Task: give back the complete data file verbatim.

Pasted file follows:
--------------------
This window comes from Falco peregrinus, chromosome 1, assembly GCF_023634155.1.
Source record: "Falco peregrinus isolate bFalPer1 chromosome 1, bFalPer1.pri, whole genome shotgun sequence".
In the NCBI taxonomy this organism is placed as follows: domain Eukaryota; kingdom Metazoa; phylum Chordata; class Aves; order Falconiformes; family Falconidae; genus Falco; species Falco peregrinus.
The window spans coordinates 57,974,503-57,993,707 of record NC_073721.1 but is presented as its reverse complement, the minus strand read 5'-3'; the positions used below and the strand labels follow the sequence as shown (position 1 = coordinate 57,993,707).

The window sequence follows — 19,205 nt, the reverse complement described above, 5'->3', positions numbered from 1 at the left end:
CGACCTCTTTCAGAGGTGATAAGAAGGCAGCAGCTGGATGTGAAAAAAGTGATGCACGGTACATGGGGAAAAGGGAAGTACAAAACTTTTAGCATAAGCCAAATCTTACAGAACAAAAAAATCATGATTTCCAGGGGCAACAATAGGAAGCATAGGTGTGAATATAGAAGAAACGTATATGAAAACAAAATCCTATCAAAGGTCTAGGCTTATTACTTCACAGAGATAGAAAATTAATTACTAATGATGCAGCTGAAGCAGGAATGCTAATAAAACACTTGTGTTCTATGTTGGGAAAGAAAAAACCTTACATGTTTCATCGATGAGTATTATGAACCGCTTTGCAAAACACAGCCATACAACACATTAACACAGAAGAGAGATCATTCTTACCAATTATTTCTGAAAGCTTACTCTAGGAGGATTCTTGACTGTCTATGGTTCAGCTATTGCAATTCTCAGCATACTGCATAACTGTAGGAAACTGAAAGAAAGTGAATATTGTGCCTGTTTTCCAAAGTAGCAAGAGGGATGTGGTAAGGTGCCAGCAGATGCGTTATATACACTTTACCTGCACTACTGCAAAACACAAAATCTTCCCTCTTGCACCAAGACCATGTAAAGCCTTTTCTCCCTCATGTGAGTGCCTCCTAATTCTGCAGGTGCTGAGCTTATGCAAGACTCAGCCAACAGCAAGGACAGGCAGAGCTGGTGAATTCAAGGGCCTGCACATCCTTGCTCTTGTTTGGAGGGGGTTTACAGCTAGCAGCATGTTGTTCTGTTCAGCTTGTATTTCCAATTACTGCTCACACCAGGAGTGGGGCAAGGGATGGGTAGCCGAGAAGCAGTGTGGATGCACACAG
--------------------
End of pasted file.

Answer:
This window comes from Falco peregrinus, chromosome 1, assembly GCF_023634155.1.
Source record: "Falco peregrinus isolate bFalPer1 chromosome 1, bFalPer1.pri, whole genome shotgun sequence".
In the NCBI taxonomy this organism is placed as follows: domain Eukaryota; kingdom Metazoa; phylum Chordata; class Aves; order Falconiformes; family Falconidae; genus Falco; species Falco peregrinus.
The window spans coordinates 57,974,503-57,993,707 of record NC_073721.1 but is presented as its reverse complement, the minus strand read 5'-3'; the positions used below and the strand labels follow the sequence as shown (position 1 = coordinate 57,993,707).

The window sequence follows — 19,205 nt, the reverse complement described above, 5'->3', positions numbered from 1 at the left end:
CGACCTCTTTCAGAGGTGATAAGAAGGCAGCAGCTGGATGTGAAAAAAGTGATGCACGGTACATGGGGAAAAGGGAAGTACAAAACTTTTAGCATAAGCCAAATCTTACAGAACAAAAAAATCATGATTTCCAGGGGCAACAATAGGAAGCATAGGTGTGAATATAGAAGAAACGTATATGAAAACAAAATCCTATCAAAGGTCTAGGCTTATTACTTCACAGAGATAGAAAATTAATTACTAATGATGCAGCTGAAGCAGGAATGCTAATAAAACACTTGTGTTCTATGTTGGGAAAGAAAAAACCTTACATGTTTCATCGATGAGTATTATGAACCGCTTTGCAAAACACAGCCATACAACACATTAACACAGAAGAGAGATCATTCTTACCAATTATTTCTGAAAGCTTACTCTAGGAGGATTCTTGACTGTCTATGGTTCAGCTATTGCAATTCTCAGCATACTGCATAACTGTAGGAAACTGAAAGAAAGTGAATATTGTGCCTGTTTTCCAAAGTAGCAAGAGGGATGTGGTAAGGTGCCAGCAGATGCGTTATATACACTTTACCTGCACTACTGCAAAACACAAAATCTTCCCTCTTGCACCAAGACCATGTAAAGCCTTTTCTCCCTCATGTGAGTGCCTCCTAATTCTGCAGGTGCTGAGCTTATGCAAGACTCAGCCAACAGCAAGGACAGGCAGAGCTGGTGAATTCAAGGGCCTGCACATCCTTGCTCTTGTTTGGAGGGGGTTTACAGCTAGCAGCATGTTGTTCTGTTCAGCTTGTATTTCCAATTACTGCTCACACCAGGAGTGGGGCAAGGGATGGGTAGCCGAGAAGCAGTGTGGATGCACACAG